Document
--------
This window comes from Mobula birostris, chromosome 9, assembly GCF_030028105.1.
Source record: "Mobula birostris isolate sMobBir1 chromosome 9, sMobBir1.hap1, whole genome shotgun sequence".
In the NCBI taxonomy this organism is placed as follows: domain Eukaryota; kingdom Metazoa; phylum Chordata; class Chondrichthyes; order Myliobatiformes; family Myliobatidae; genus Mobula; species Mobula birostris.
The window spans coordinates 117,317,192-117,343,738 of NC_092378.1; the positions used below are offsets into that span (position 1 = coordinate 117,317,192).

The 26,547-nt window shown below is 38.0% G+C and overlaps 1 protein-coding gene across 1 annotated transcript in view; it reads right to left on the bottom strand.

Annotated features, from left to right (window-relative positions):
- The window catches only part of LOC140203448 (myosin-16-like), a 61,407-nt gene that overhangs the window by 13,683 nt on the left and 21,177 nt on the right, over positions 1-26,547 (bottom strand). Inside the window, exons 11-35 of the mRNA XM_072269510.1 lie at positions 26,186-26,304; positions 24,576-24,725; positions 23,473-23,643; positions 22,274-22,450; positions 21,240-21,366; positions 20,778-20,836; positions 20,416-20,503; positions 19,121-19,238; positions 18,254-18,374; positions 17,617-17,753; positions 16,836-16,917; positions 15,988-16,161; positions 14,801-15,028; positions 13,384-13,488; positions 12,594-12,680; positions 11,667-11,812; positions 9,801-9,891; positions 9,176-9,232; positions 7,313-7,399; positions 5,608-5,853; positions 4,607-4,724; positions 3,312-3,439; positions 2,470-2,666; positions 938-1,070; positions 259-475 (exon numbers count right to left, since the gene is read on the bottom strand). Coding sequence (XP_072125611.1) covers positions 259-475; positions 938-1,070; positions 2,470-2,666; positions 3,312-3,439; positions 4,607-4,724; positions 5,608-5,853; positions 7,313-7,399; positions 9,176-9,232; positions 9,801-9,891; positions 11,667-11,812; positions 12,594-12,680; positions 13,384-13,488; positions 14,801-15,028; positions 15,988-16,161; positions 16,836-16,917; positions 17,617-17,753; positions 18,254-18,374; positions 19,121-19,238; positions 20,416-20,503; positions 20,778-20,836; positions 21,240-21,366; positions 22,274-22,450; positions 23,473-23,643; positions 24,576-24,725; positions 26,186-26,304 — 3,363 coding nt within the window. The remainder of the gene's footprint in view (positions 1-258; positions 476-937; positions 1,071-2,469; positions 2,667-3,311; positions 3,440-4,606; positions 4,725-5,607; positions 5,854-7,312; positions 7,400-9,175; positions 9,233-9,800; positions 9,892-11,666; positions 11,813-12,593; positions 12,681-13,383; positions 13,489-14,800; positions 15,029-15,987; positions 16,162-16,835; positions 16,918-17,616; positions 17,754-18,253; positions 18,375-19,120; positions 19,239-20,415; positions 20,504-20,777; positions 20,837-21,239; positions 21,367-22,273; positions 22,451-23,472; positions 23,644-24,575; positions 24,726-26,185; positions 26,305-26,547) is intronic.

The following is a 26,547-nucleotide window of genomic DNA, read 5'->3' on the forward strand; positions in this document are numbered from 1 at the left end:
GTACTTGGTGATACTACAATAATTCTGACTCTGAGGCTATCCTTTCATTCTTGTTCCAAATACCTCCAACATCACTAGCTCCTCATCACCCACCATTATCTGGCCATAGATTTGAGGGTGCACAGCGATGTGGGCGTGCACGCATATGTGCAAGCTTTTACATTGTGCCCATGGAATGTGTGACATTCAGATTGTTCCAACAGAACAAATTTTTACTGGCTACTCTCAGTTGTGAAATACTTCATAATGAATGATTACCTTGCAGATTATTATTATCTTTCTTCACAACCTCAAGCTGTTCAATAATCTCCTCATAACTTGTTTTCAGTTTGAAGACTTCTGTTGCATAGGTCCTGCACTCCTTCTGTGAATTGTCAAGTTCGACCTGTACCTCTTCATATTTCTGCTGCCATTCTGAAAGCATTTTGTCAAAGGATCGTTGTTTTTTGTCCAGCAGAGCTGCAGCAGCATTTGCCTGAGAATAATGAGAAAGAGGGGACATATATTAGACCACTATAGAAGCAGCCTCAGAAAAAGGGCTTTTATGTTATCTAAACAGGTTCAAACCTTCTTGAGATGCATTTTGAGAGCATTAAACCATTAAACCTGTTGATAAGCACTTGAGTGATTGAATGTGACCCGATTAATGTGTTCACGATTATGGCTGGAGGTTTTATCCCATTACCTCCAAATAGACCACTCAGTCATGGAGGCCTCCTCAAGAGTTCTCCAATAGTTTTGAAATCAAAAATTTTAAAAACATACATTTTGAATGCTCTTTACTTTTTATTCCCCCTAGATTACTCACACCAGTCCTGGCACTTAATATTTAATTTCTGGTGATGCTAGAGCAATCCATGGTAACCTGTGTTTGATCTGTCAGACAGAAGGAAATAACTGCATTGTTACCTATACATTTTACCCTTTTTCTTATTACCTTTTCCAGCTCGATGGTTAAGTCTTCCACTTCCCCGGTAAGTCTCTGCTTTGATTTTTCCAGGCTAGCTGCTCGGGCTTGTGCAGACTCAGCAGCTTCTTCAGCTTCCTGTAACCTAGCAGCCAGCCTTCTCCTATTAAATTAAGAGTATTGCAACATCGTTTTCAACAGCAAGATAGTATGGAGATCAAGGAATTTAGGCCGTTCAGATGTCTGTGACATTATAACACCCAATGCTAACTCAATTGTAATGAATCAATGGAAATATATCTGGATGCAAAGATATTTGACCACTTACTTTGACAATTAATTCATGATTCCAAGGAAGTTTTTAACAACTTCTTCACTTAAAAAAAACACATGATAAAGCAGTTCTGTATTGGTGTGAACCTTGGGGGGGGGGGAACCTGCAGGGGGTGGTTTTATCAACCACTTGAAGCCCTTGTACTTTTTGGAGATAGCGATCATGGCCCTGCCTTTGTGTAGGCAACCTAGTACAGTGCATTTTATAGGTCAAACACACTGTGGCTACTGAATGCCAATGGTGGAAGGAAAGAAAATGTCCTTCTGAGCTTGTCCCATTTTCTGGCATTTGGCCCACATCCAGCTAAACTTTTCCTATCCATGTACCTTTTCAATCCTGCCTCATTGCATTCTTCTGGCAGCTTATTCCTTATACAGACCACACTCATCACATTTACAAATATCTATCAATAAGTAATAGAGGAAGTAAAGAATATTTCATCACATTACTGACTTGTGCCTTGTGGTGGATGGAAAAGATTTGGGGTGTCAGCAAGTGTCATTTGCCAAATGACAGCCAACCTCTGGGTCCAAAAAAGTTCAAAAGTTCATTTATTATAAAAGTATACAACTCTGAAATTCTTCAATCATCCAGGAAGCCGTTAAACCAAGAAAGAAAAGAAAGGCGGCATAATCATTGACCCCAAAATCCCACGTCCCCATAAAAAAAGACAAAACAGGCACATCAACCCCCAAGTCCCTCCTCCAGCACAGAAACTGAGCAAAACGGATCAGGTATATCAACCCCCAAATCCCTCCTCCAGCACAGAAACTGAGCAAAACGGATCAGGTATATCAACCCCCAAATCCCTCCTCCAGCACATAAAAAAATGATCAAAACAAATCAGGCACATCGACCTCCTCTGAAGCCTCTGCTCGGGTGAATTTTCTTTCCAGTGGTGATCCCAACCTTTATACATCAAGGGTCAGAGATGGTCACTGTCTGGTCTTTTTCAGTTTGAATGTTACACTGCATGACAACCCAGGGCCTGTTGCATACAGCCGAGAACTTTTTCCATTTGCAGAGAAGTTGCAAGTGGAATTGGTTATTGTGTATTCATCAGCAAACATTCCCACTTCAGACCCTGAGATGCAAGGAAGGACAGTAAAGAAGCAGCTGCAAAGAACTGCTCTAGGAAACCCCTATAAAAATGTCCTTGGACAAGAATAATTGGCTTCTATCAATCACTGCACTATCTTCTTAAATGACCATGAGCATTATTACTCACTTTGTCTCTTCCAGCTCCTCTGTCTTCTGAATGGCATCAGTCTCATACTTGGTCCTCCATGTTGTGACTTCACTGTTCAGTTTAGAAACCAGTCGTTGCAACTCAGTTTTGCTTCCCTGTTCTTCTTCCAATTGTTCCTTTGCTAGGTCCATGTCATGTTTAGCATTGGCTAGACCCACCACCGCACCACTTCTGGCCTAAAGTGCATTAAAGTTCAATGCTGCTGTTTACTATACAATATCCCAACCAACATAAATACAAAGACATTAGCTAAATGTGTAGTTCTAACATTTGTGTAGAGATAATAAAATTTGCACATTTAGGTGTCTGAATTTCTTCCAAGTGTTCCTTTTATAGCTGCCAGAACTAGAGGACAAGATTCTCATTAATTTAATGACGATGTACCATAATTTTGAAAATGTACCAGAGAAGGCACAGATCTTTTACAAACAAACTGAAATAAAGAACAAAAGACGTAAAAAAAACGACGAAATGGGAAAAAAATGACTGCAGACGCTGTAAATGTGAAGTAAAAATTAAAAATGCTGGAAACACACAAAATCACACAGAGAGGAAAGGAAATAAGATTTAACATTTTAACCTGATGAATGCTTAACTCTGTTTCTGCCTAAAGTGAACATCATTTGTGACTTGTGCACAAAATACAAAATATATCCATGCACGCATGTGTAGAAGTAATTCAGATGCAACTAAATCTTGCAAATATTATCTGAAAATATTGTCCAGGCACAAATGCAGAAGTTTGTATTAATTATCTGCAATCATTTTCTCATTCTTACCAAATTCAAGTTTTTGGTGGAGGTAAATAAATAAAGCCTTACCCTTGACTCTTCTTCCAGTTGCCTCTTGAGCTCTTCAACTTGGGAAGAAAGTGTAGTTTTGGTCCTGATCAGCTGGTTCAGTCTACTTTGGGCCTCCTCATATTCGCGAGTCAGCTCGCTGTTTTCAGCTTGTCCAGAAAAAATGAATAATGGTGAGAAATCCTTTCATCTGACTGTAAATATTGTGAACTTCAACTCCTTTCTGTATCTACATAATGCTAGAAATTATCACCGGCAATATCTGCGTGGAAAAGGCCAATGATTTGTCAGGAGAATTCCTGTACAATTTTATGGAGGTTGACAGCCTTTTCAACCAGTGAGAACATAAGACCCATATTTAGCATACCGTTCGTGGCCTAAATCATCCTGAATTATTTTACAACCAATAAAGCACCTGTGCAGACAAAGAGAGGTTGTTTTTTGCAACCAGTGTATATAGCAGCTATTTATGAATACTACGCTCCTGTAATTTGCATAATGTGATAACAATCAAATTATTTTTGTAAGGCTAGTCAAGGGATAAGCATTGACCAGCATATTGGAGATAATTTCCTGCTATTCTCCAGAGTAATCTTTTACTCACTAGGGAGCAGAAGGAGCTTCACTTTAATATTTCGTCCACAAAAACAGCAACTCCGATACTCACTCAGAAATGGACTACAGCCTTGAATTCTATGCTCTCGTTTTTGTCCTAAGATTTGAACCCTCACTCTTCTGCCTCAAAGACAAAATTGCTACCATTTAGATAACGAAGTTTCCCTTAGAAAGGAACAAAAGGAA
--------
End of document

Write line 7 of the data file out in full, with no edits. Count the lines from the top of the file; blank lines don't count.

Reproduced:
- The window catches only part of LOC140203448 (myosin-16-like), a 61,407-nt gene that overhangs the window by 13,683 nt on the left and 21,177 nt on the right, over positions 1-26,547 (bottom strand). Inside the window, exons 11-35 of the mRNA XM_072269510.1 lie at positions 26,186-26,304; positions 24,576-24,725; positions 23,473-23,643; positions 22,274-22,450; positions 21,240-21,366; positions 20,778-20,836; positions 20,416-20,503; positions 19,121-19,238; positions 18,254-18,374; positions 17,617-17,753; positions 16,836-16,917; positions 15,988-16,161; positions 14,801-15,028; positions 13,384-13,488; positions 12,594-12,680; positions 11,667-11,812; positions 9,801-9,891; positions 9,176-9,232; positions 7,313-7,399; positions 5,608-5,853; positions 4,607-4,724; positions 3,312-3,439; positions 2,470-2,666; positions 938-1,070; positions 259-475 (exon numbers count right to left, since the gene is read on the bottom strand). Coding sequence (XP_072125611.1) covers positions 259-475; positions 938-1,070; positions 2,470-2,666; positions 3,312-3,439; positions 4,607-4,724; positions 5,608-5,853; positions 7,313-7,399; positions 9,176-9,232; positions 9,801-9,891; positions 11,667-11,812; positions 12,594-12,680; positions 13,384-13,488; positions 14,801-15,028; positions 15,988-16,161; positions 16,836-16,917; positions 17,617-17,753; positions 18,254-18,374; positions 19,121-19,238; positions 20,416-20,503; positions 20,778-20,836; positions 21,240-21,366; positions 22,274-22,450; positions 23,473-23,643; positions 24,576-24,725; positions 26,186-26,304 — 3,363 coding nt within the window. The remainder of the gene's footprint in view (positions 1-258; positions 476-937; positions 1,071-2,469; positions 2,667-3,311; positions 3,440-4,606; positions 4,725-5,607; positions 5,854-7,312; positions 7,400-9,175; positions 9,233-9,800; positions 9,892-11,666; positions 11,813-12,593; positions 12,681-13,383; positions 13,489-14,800; positions 15,029-15,987; positions 16,162-16,835; positions 16,918-17,616; positions 17,754-18,253; positions 18,375-19,120; positions 19,239-20,415; positions 20,504-20,777; positions 20,837-21,239; positions 21,367-22,273; positions 22,451-23,472; positions 23,644-24,575; positions 24,726-26,185; positions 26,305-26,547) is intronic.